Of course I did the right thing – I went immediately to my room and put on Pink Floyd. My mother came home very soon after, saw him, checked him out and called the ambulance. He was having another heart-attack, she said.

She asked me to go stand by him and talk to him. I did. What was I to say? I tried to joke about something but I could see he was in pain. I told him to try and relax. Easy for me to say.  I recall that he got up at one point or so with dry heaves and other symptoms. It was scarey. This was a serious downer dude.

The ambulance was taking a long time to get to the house. It was before the 911 emergency services named and mapped the roads. Long before GPS. Our address was RD#3 Box 280F. Not much help finding the home.

Through their radio and the dispatcher, they called our house looking for better directions. They went to our neighor’s house about 1/4 mile away. He walked the ambulance back….yes, I said he WALKED the ambulance back to the house.

I recall seeing in the dusk a man walking back our private road – and behind him was an ambulance. I couldn’t believe it….my father was having a heart attack and the ambulance was literally coming to our home at a walker’s pace. It finally arrived, they went upstairs. They came down with my dad on the gurney and they couldn’t get him past our decorative wagon wheels on either side of the sidewalk.

My dad had put these old wagon wheels he found from the old farm on our property there years early. They were in the theme of my parents’ home, I suppose. On this day, they were barriers to my dad’s medical services, perhaps to saving his life. The ambulance guys were gently trying to move the wheels and delicately trying to push them aside. I recall telling one to step back and I kicked it hard, then watched it fall out of the way.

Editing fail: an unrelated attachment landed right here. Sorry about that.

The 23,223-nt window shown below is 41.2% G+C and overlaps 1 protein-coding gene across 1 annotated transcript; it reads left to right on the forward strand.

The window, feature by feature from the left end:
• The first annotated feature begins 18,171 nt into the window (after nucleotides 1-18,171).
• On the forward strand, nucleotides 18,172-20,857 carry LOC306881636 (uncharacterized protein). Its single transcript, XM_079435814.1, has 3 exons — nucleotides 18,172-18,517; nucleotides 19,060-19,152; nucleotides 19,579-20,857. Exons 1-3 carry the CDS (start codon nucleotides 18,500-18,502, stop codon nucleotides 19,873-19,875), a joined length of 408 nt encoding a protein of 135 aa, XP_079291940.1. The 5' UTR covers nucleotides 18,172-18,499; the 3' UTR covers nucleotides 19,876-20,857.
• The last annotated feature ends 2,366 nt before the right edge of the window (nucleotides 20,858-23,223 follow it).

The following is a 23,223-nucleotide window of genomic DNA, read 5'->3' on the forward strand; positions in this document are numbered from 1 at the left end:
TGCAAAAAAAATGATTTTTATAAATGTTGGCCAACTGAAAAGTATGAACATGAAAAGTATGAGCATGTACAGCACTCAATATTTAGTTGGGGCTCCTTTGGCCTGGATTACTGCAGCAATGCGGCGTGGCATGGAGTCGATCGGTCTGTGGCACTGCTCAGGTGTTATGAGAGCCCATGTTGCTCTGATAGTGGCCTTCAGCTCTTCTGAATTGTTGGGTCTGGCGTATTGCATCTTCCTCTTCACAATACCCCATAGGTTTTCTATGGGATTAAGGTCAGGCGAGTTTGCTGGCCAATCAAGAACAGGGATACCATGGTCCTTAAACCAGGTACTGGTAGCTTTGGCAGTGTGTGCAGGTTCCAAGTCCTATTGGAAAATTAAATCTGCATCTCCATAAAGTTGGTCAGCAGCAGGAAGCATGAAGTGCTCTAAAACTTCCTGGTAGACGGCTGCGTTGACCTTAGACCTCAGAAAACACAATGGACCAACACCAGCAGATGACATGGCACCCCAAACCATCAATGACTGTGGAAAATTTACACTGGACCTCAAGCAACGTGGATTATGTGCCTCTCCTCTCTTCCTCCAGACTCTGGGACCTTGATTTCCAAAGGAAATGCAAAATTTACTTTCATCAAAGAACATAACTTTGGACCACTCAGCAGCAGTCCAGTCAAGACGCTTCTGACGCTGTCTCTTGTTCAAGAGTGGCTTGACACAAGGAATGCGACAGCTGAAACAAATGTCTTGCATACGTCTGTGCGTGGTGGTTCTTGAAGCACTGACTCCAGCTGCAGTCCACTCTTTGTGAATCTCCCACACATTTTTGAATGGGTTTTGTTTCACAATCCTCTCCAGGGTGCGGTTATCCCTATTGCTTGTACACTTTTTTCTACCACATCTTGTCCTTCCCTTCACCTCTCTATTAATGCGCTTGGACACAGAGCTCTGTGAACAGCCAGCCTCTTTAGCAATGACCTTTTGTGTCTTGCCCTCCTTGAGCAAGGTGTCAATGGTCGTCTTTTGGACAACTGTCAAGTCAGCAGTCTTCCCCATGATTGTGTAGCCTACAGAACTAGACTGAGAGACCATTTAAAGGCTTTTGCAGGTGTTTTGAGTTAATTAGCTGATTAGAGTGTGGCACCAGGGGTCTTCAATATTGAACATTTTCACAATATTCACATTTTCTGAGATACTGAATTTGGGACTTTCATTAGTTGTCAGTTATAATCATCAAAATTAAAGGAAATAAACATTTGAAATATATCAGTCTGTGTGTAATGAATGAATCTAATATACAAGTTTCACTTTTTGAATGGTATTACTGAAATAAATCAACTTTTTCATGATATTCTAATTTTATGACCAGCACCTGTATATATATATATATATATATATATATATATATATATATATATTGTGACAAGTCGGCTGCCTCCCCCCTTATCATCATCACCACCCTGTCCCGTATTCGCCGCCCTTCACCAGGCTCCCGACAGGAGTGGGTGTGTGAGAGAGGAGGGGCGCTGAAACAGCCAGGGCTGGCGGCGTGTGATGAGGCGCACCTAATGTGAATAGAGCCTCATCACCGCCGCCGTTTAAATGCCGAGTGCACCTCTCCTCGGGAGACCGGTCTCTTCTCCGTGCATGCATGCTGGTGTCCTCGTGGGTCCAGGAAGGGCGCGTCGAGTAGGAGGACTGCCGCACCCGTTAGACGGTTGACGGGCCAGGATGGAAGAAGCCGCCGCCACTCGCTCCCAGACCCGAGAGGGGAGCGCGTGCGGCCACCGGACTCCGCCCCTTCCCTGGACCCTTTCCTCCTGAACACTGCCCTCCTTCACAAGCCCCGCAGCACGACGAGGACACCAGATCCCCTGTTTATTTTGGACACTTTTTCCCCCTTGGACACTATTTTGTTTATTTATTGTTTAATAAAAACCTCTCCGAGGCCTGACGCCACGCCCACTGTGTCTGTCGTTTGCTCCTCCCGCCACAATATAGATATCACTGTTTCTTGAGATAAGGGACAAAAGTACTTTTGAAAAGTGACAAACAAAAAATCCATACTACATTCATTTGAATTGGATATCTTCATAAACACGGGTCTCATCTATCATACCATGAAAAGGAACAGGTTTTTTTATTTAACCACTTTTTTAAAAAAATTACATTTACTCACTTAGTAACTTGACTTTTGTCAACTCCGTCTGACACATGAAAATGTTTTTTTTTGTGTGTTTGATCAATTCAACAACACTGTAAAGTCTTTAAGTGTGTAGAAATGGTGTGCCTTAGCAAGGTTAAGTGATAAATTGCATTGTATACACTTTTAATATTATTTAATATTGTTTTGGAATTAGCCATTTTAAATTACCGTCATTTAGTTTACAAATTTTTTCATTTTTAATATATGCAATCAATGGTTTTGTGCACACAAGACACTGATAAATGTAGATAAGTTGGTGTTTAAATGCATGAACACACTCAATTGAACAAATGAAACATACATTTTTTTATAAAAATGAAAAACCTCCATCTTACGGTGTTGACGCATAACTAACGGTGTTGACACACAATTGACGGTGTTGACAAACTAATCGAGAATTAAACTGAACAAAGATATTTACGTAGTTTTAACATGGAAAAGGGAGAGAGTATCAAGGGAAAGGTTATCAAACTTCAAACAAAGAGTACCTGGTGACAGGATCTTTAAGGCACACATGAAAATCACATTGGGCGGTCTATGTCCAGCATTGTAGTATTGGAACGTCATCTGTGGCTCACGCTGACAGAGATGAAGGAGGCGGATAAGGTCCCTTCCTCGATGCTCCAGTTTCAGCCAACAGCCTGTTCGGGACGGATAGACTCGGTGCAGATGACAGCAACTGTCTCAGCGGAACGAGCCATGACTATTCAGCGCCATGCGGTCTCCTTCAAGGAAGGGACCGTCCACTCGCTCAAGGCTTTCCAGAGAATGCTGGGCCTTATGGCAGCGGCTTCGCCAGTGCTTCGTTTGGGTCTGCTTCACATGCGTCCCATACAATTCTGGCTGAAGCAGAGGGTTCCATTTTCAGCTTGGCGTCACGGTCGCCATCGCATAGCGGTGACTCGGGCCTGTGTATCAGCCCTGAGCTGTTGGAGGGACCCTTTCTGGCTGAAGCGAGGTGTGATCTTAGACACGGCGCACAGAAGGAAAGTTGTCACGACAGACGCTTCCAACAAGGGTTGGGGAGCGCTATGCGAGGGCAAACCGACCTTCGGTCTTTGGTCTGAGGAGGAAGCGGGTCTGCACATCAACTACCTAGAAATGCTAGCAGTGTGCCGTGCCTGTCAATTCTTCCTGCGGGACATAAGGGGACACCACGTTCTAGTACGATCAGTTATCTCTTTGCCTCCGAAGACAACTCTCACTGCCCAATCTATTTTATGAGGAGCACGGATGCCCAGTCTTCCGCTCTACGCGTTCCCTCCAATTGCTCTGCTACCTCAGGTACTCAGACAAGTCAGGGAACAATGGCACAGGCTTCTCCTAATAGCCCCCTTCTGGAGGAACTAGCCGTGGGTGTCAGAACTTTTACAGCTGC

My mom left to go to the hospital. She asked me to stay, wrap up the home and not come into the hospital until the next morning. She called from the hospital later that night and repeated her wish for me to stay there at home as it would be a long week and she needed me fresh. She gave me a list of clothes and items to bring in the next day.

I hung up and noticed that my hands were shaking. I began to tremble all over my body. What the hell was going on? Two weeks ago I was hangin’ with my buds and a few cold brews. One week ago I was chillin’ in my room. Now my dad was possibly dying? A heart attack – again?

I remember suddenly noticing how beautiful the night was outside. I sat out on our screened porch on that early summer’s night. We lived on the edge of the woods and the noises from the trees comforted me. I heard animals, birds, bugs settle in for the night. I heard the quiet noise from Mill Creek. I was alone but didn’t feel loneliness. I couldn’t calm down though…I kept shaking.

I went inside and tried to watch TV but couldn’t do so. I still was trembling. For the first time that I could recall, I went into my parents’ cabinet and got a shot of whiskey, just one, and took it. It calmed me enough that I went to bed and slept.

Continued……………